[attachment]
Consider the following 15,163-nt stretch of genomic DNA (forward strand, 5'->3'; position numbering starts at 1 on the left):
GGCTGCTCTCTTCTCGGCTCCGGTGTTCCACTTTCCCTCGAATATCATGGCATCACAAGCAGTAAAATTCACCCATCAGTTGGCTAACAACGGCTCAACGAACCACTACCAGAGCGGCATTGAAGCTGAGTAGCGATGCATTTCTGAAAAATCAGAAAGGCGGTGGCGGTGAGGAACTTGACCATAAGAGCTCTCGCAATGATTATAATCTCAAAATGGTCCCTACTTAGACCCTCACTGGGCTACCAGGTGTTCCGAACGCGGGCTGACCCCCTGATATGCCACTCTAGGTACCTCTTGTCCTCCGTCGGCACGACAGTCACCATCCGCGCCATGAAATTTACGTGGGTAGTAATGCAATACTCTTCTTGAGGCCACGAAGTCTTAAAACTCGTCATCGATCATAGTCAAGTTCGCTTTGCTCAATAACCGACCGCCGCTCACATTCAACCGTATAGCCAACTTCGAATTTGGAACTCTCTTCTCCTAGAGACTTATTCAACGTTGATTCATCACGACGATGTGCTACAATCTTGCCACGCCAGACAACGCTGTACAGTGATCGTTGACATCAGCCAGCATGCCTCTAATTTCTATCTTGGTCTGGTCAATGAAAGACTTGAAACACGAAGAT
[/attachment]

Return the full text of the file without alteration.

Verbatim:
Consider the following 15,163-nt stretch of genomic DNA (forward strand, 5'->3'; position numbering starts at 1 on the left):
GGCTGCTCTCTTCTCGGCTCCGGTGTTCCACTTTCCCTCGAATATCATGGCATCACAAGCAGTAAAATTCACCCATCAGTTGGCTAACAACGGCTCAACGAACCACTACCAGAGCGGCATTGAAGCTGAGTAGCGATGCATTTCTGAAAAATCAGAAAGGCGGTGGCGGTGAGGAACTTGACCATAAGAGCTCTCGCAATGATTATAATCTCAAAATGGTCCCTACTTAGACCCTCACTGGGCTACCAGGTGTTCCGAACGCGGGCTGACCCCCTGATATGCCACTCTAGGTACCTCTTGTCCTCCGTCGGCACGACAGTCACCATCCGCGCCATGAAATTTACGTGGGTAGTAATGCAATACTCTTCTTGAGGCCACGAAGTCTTAAAACTCGTCATCGATCATAGTCAAGTTCGCTTTGCTCAATAACCGACCGCCGCTCACATTCAACCGTATAGCCAACTTCGAATTTGGAACTCTCTTCTCCTAGAGACTTATTCAACGTTGATTCATCACGACGATGTGCTACAATCTTGCCACGCCAGACAACGCTGTACAGTGATCGTTGACATCAGCCAGCATGCCTCTAATTTCTATCTTGGTCTGGTCAATGAAAGACTTGAAACACGAAGAT